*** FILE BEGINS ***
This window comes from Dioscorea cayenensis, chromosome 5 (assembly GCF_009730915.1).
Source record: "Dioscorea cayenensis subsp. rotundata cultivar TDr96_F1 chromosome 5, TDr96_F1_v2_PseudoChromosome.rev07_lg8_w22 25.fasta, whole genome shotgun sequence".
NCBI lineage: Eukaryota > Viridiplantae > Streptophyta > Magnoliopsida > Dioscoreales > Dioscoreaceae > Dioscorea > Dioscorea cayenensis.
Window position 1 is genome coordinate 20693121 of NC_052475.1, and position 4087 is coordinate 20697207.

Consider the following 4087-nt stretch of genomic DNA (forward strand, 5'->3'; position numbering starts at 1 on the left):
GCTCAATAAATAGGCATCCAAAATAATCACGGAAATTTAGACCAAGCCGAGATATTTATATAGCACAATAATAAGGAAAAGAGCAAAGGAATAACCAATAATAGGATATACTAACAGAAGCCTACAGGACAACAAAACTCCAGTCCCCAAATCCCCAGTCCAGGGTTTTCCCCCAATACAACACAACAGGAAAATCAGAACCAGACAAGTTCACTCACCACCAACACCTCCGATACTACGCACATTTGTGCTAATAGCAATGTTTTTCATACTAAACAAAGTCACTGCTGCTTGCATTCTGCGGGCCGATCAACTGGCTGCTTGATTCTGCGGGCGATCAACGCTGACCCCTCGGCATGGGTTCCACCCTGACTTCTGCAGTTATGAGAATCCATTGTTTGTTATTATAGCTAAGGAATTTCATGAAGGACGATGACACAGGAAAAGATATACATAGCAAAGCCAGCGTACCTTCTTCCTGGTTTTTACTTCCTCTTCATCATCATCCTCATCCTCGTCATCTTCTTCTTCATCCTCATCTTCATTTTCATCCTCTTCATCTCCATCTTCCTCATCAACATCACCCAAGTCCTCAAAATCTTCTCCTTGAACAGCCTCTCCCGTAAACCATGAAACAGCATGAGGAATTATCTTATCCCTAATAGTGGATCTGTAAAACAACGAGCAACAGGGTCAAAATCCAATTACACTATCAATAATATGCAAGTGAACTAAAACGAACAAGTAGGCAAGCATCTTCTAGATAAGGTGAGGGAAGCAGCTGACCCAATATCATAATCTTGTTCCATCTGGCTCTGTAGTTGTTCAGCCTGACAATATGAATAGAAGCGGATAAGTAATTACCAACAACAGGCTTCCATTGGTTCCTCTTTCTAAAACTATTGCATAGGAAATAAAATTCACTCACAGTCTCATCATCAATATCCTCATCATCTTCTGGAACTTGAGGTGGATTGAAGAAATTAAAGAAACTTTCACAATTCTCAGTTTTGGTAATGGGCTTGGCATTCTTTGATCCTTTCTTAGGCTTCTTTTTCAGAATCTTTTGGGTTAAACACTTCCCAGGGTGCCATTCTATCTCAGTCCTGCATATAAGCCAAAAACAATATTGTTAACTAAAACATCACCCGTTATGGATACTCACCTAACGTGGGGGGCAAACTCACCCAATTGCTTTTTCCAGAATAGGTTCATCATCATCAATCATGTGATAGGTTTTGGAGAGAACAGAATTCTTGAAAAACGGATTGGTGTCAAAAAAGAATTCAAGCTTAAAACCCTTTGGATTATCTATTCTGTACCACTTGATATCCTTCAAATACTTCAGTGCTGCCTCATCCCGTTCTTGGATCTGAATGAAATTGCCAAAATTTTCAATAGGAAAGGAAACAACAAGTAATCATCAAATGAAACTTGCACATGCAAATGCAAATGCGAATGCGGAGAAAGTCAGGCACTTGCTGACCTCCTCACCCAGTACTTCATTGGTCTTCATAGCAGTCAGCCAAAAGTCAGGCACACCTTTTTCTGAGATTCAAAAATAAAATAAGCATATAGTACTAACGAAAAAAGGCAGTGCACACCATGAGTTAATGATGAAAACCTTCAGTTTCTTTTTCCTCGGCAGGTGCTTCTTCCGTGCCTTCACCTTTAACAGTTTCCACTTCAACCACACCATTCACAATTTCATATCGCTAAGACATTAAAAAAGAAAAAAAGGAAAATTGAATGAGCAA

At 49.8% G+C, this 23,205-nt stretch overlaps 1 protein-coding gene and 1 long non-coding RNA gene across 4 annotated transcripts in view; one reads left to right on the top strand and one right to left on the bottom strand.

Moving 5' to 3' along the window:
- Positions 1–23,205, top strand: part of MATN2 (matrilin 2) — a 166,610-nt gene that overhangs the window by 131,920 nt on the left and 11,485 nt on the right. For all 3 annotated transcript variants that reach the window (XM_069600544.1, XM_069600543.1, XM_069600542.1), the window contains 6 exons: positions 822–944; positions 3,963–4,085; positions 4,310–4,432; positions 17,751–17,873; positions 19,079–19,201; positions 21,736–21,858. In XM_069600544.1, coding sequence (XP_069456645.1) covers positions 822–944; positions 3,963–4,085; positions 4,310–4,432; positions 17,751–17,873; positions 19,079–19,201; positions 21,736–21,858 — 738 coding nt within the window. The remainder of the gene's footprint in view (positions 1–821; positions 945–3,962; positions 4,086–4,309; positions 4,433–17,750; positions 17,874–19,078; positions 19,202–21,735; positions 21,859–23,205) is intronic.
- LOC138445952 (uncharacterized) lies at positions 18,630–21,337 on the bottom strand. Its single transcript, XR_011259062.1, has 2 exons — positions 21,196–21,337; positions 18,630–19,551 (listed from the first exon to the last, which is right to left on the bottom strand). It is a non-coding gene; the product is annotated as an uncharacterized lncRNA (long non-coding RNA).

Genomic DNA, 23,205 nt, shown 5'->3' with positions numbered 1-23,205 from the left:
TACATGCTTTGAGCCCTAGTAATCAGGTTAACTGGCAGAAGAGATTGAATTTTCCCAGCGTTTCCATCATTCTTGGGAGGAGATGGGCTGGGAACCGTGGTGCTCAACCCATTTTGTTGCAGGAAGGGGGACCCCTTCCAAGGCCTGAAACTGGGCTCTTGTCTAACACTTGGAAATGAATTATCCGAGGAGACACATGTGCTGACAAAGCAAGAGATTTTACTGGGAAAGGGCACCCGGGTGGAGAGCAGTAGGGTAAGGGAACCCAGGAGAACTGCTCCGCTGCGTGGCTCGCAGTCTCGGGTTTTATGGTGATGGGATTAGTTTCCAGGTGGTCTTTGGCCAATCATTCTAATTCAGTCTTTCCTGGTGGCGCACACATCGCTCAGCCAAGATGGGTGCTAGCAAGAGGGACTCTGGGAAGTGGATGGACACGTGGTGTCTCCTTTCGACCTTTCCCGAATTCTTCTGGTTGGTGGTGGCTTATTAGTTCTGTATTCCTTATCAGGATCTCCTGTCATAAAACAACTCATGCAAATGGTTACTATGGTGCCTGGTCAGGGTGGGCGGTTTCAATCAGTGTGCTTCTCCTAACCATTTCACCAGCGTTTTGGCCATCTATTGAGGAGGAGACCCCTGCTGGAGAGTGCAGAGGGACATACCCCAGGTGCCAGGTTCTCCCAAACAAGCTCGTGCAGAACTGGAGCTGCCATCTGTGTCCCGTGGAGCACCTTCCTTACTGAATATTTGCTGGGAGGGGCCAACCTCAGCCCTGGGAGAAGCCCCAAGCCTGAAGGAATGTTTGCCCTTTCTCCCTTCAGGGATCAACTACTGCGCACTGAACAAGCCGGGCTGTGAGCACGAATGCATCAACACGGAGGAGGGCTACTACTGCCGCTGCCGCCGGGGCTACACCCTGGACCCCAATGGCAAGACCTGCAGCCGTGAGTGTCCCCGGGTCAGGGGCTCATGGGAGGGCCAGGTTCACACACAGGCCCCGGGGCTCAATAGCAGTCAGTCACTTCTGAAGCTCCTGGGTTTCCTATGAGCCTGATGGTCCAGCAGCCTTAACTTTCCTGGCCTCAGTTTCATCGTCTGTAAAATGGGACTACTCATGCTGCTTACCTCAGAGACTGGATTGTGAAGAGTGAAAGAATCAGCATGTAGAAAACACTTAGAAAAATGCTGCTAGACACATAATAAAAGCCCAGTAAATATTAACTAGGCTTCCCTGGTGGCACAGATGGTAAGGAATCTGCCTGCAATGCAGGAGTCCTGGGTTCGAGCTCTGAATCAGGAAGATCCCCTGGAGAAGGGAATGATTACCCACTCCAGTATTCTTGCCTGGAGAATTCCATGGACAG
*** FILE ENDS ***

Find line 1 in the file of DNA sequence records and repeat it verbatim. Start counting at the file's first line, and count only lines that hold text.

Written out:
This window comes from Dioscorea cayenensis, chromosome 5 (assembly GCF_009730915.1).